Rand, E: Geometry and Individuation in Times of Crisis: The Mandala and the Indigo Dye Vat: A Love Story


Evangeline Rand


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From the eleventh year his life, Carl Jung declared that it had been “permeated and held together by one idea and one goal: namely, to penetrate into the secret of the personality,” that central point, a living substance, from which everything can be explained. All his later works relate to this one theme (MDR, p. 206). The Red Book was the result of Jung’s intense preoccupation with his own images from the unconscious—particularly through the First World War (1914–1918). By the middle of the Second World War (January 1943), he cautiously suggested that, because of the remarkable agreement between the insights of yoga and the results of psychological research, he decided, correlatively, to call this deeper layer of unity by the Sanskrit term ‘Mandala,’ “a geometric structure raying out from a centre.” The dreams and reflections of physicist Wolfgang Pauli became enormously influential for Jung’s exposition. In critical post-Second World War, autumn 1945, he announced the birth of something ‘quite new’ with the denarius of the Axiom of Maria (a cosmology of qualitative and primary number and geometry, the tetractys) expanded by Alexandrian Euclid. Jung references Dorn’s alchemical text (that accompanied him to India 1937–1938) and the small but pithy recommended self-examination suggested by the Arab Gnostic, Monoimus.

Cambray’s reflection on two of Jung’s early dreams (1894) of radiolarian ‘oneness’ nestled in the world of Nature and her ubiquitous patterns, Wolfgang Pauli’s suggestion to Jung that Euclid’s Geometry could act as a “receptacle or wet nurse” for what the “unknown woman” wanted to reveal (1953), Cambray’s reflections on Jung’s late in life “multi-dimensional geometric imaginings” (1959), and my own twelve-year engagement with primary–qualitative number and Euclidian geometry all underscore Hogenson’s suggestion of the need for “research into the geometry of individuation,” even fractal cosmologies.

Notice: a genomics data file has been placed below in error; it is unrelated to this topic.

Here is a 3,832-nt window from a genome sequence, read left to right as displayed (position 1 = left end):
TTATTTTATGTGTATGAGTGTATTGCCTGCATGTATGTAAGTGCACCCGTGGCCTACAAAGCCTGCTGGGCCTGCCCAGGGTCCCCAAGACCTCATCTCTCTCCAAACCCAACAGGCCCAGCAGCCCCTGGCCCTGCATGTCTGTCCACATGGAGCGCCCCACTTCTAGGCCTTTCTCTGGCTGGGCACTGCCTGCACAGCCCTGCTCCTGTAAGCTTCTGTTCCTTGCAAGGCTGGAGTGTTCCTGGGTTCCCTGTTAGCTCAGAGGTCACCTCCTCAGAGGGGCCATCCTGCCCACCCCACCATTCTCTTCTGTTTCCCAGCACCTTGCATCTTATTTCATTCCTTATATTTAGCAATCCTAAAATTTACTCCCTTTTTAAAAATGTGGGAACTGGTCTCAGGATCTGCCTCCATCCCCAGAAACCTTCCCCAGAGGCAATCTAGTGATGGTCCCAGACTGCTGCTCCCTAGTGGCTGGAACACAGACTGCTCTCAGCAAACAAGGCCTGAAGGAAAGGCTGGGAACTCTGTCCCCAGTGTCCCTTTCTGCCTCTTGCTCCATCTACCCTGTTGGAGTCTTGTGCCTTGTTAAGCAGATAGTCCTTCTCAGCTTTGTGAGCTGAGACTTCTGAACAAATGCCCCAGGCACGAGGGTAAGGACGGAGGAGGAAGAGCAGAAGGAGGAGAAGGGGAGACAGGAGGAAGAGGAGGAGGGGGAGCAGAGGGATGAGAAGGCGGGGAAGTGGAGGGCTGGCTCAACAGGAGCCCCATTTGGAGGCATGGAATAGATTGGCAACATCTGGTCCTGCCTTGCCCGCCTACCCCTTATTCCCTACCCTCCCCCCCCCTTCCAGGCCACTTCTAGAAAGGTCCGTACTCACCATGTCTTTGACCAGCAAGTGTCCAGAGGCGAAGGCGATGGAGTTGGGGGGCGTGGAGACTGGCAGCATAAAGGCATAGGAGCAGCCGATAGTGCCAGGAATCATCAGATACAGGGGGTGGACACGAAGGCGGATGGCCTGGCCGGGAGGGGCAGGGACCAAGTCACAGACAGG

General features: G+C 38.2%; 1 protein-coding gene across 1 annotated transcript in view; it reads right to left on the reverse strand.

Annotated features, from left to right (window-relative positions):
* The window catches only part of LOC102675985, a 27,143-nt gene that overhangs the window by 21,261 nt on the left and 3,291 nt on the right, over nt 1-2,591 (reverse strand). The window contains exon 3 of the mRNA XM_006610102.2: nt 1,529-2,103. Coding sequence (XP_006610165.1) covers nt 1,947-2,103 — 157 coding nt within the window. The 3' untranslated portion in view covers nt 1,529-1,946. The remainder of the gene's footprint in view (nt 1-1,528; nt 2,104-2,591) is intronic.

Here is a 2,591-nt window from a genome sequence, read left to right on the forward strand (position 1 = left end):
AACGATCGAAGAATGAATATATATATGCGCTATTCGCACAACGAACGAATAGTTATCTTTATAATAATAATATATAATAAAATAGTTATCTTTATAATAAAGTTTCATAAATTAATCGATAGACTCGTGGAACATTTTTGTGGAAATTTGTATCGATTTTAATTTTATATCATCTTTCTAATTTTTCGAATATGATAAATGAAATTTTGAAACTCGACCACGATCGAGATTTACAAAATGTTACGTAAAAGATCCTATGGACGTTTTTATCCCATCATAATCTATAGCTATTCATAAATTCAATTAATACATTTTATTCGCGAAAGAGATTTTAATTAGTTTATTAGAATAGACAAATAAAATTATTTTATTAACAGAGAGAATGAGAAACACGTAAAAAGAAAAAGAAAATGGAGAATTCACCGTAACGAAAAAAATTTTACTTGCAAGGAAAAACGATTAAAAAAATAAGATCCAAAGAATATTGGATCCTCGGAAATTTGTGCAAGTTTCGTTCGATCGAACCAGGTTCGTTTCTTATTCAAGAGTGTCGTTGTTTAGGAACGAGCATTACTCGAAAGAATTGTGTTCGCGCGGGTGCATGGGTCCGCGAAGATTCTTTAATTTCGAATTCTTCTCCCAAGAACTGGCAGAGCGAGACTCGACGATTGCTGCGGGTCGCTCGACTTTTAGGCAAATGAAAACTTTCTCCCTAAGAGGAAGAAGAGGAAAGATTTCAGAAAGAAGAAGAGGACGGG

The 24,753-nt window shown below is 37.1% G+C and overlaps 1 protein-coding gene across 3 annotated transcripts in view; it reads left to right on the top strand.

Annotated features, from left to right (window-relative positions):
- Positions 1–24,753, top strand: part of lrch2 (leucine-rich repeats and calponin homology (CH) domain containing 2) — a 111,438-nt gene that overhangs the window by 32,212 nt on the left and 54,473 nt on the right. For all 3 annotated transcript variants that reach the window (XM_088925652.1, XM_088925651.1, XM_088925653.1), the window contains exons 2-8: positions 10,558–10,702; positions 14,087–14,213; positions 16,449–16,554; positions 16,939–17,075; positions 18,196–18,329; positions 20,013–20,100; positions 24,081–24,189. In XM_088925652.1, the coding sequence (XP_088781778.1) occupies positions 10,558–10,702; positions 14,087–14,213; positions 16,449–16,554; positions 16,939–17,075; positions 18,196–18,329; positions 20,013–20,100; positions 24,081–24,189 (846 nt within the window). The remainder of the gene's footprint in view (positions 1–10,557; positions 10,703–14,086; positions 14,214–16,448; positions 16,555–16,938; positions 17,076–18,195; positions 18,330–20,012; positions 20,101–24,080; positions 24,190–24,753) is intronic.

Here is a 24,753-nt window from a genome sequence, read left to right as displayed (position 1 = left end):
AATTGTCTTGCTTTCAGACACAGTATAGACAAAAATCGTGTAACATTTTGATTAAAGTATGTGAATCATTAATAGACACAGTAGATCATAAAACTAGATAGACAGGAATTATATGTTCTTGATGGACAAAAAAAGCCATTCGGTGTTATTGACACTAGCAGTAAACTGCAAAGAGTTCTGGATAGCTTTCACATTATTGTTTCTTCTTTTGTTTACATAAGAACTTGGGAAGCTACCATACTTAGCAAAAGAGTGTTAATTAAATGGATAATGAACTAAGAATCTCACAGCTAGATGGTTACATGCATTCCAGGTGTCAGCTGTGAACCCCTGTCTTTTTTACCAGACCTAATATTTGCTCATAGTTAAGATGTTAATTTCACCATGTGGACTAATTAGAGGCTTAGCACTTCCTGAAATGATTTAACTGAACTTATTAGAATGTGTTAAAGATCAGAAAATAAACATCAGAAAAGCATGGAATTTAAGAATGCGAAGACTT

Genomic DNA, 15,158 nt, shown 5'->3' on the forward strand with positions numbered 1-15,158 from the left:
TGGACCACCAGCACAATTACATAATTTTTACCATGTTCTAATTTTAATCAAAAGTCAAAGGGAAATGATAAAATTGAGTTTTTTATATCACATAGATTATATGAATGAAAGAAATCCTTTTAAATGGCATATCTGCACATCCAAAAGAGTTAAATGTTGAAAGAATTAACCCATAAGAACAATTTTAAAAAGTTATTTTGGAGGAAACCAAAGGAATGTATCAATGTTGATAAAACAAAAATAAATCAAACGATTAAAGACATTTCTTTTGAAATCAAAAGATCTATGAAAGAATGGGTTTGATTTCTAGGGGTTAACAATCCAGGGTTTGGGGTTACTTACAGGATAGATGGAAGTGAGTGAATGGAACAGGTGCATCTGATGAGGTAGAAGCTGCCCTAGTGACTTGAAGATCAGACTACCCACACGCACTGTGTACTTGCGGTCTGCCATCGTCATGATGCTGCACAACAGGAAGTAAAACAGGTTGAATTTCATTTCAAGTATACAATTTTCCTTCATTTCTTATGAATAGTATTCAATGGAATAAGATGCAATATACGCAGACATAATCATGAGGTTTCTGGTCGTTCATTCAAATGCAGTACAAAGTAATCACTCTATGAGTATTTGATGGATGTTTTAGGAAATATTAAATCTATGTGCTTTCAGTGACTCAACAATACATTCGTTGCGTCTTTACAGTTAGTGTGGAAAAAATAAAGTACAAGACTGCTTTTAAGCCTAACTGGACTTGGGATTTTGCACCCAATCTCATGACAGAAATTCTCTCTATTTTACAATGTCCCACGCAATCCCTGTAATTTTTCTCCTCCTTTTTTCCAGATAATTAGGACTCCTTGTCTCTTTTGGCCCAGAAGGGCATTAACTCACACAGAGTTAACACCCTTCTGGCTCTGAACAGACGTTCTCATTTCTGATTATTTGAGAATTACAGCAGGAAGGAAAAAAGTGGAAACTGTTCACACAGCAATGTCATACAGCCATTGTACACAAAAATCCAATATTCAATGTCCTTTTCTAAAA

Maria’s anciently rooted geometric Tetractys, the “most pregnant expression of alchemy” (CW12, §26), reveals a world-embedded yet emergent, human and non-human “selfobject”—“a psychic organizer,” even “a state of transition” (Mills’s descriptors, 2019), thread to the long-lost Gnostic Wisdom and earth jurisprudence of Sophia. Its neutral and healing ‘language,’ both personal and expansive, can manifest spontaneously during urgent traumatic disruption and chaotic seas, potentially enhancing wonder, courage, and a navigational sextant.

Presenter Bio:

Evangeline M. L. Rand, Ph.D., has practiced as a Registered Psychologist (Canada), first at the Child Development Centre, Edmonton, Alberta, Canada, subsequently starting the Child Sexual Abuse Program. For twenty years she served with an ecumenical and trans-disciplinary faculty of the Doctor of Ministry Program, of Edmonton’s St. Stephen’s Theological College. She was chair in 2005. She is currently adjunct faculty in the Master of Counselling Psychology: Art Therapy program of Adler University, Vancouver. Dr. Rand still currently maintains a private practice. Before her career change in 1981, she was an early childhood educator.

Dr. Rand was born (1943) and raised in India, completed undergraduate studies at Goldsmiths College (London, England), and her graduate studies were through the University of Alberta (Canada) (M.Ed.) and International College, California (U.S.A.) (Ph.D.). She has published three books: Recovery from Incest: Imagination and the Healing Process; Recovering Feminine Spirituality: The Mysteries and the Mass as Symbols of Individuation; and A Jasmine Journey: Carl Jung’s Travel to India and Ceylon (1937–1938).

Document Type

Conference Proceeding

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